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ROCKLAND, Maine — The Maine Department of Transportation is working out details of a plan to close Main Street to vehicular traffic next month and let businesses and restaurants utilize the roadway as an open-air market to serve customers while better adhering to social distancing standards.
City Manager Tom Luttrell told city councilors Monday night that he expected recommendations from the department to be handed down to the city by Tuesday. The plan is expected to be voted on at next week’s City Council meeting, though city officials say it will continue to evolve it through May as they consult with downtown stakeholders.
The idea of turning Main Street into a pedestrian plaza has gained widespread support as an innovative way to help businesses safely serve customers as the economy slowly reopens following closures and restrictions caused by the COVID-19 pandemic. But some downtown business owners want the city to proceed cautiously in order to allow for daily deliveries and the continuation of curbside pick-up.
“I think it’s a fantastic idea. Exciting, vibrant and community focused. But [I] strongly feel it should be limited to weekends, or Friday and Saturday nights,” Jen Rockwell, owner of Main Street Markets and Ada’s Kitchen, said in a statement submitted to city councilors. “I want to make sure customers have the simplicity of curbside pick-up that they are used to.”
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The idea to close Main Street to traffic was floated after Gov. Janet Mills released her phased plan to reopen Maine’s economy. The plan is a framework and advancing through the phases will depend on public health data. But as of June 1 — barring any spike in COVID-19 cases — restaurants and retail businesses will be allowed to reopen to in-person service as long as they follow social distancing guidelines.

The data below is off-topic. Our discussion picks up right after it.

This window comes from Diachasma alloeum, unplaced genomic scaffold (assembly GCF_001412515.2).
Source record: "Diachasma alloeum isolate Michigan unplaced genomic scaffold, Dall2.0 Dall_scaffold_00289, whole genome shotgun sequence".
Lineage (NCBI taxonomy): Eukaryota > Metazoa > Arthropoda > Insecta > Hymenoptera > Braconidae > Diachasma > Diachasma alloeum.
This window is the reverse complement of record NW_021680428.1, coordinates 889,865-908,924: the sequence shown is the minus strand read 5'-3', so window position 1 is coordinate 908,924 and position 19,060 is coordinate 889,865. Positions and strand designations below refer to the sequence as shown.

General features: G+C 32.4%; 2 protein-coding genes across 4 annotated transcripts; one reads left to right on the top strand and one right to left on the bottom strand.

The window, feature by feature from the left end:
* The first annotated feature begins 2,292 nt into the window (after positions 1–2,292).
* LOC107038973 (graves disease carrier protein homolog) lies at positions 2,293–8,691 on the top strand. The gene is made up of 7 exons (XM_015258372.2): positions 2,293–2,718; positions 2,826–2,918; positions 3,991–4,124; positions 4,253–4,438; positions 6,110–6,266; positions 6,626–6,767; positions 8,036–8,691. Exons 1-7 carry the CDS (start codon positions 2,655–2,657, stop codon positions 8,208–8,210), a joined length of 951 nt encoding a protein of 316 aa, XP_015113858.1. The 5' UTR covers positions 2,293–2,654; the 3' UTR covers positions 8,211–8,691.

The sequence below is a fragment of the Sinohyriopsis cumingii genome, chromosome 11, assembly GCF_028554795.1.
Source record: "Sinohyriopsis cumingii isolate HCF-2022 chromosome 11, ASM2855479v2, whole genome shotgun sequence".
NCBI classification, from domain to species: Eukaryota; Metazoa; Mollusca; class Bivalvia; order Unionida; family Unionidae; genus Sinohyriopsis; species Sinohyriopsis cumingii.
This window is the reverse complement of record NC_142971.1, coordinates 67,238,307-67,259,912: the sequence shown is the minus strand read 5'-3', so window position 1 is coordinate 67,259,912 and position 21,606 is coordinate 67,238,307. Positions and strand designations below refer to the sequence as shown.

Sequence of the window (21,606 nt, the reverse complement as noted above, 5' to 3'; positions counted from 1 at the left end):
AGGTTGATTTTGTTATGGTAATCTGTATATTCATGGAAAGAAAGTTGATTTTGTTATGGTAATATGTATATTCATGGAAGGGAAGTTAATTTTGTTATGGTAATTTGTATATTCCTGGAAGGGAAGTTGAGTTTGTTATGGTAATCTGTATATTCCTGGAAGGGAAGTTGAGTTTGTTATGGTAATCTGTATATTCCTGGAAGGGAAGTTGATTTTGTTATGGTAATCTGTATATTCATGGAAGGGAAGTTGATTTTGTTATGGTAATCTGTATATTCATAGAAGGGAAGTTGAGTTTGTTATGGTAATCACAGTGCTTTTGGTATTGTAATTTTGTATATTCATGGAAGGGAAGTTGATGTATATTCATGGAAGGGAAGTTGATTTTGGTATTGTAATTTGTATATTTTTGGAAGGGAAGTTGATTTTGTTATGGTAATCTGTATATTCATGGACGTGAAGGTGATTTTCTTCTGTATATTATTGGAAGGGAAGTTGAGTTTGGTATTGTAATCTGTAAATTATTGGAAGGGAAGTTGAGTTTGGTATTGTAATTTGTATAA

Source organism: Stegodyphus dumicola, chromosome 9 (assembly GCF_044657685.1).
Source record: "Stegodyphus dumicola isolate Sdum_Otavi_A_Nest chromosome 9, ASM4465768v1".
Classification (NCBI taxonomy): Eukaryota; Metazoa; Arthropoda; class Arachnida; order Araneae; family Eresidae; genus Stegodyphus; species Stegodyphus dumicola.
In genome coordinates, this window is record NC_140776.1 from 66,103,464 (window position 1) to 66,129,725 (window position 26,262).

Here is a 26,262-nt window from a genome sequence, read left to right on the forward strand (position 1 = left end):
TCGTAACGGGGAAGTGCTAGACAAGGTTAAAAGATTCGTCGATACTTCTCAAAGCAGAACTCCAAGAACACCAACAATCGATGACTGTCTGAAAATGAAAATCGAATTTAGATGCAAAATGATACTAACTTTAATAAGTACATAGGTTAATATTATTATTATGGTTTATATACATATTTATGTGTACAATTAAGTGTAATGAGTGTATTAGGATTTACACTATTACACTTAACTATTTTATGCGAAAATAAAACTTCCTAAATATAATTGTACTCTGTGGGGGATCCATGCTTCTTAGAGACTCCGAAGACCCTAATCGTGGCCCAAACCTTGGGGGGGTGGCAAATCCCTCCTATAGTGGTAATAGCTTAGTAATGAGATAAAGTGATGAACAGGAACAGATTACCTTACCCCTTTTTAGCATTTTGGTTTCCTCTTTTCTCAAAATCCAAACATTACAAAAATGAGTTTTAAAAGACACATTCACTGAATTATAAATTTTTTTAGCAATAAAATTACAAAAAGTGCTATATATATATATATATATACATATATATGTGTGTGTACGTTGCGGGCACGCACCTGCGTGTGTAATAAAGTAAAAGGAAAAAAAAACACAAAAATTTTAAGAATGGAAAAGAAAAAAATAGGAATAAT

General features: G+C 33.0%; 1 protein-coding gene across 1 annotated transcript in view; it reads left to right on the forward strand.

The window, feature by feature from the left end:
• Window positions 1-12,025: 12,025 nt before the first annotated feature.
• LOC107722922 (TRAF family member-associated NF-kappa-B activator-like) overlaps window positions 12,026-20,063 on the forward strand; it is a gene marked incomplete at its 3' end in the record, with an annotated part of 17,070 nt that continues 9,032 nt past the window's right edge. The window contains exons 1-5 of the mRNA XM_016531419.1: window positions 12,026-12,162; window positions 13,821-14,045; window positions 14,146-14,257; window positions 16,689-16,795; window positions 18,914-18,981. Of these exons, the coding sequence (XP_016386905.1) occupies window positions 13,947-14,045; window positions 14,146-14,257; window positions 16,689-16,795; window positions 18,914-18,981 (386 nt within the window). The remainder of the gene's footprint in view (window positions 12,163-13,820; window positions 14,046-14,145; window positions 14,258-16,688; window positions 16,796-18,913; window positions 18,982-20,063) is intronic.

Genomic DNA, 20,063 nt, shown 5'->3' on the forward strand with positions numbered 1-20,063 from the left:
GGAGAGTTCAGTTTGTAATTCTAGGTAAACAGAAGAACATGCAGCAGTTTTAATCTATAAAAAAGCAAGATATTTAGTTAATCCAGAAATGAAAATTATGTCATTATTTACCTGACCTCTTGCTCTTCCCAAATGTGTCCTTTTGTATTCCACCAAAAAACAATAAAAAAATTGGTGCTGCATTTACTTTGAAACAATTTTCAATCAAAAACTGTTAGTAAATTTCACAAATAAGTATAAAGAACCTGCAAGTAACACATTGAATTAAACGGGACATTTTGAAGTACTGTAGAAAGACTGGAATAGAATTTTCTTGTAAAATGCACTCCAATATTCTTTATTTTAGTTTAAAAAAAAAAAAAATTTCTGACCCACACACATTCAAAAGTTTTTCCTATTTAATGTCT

The time constraints for the proposed closure, as well as how traffic will be diverted around Main Street — which is surrounded by one-way streets — have not yet been set in stone and will hinge on the recommendations from the Department of Transportation. The exact perimeters for the closure have not been decided, though it will likely start at the intersection of Park and Main streets and end around Talbot Avenue, Luttrell said.
Since the city began considering the idea, Luttrell said it “has gotten quite the buzz going around town from both people in support but also people telling us to be cautious.”
Over the past two decades, Rockland’s downtown has been praised for transforming itself into a cultural destination. As businesses try to weather the economic storm created by the pandemic, some in Rockland worry the vibrancy of downtown could fade.
“Most of us remember what Main Street was like 15 years ago, [full of] vacant and boarded up storefronts,” a Rockland resident said in an email to Luttrell. “We certainly don’t want to see Main Street disappear as shops are forced to close because they do not have the customers to maintain a viable business.”
Closing down Main Street is not a new concept in Rockland. Twice a year the city shuts down the street for festivals, including a summer solstice celebration and a pub crawl associated with the North Atlantic Blues Festival.
City Councilor Valli Geiger said pedestrian-friendly streets have been successful in other cities, such as Burlington, Vermont. However, Geiger was concerned that state and city officials could get too wrapped up in the planning process to implement the closure in a timely manner.
“This is a radical idea [for the Department of Transportation], but it was also an idea that was mentioned by the governor at a press conference a week ago as one of the ways to get appropriate social distancing,” Geiger said. “I’m worried that we could end up spending months [planning] or come up with a plan that is such a small change that it doesn’t do what we wanted to do.”
However, based on talks he has had with Department of Transportation Regional Engineer David Allen, Luttrell said the department is in full support of being creative when it comes to street closures during the pandemic as a way to help businesses operate.
“I know the [transportation] commissioner basically said let’s get out there and be creative,” Luttrell said. “We just need to wait for DOT to weigh in [on the plan] to see what we can and can’t do.”
People who wish to submit public comments on the proposal can email Luttrell or city councilors, or request to join the May 11 City Council meeting, which will be conducted using the video-conferencing platform Zoom.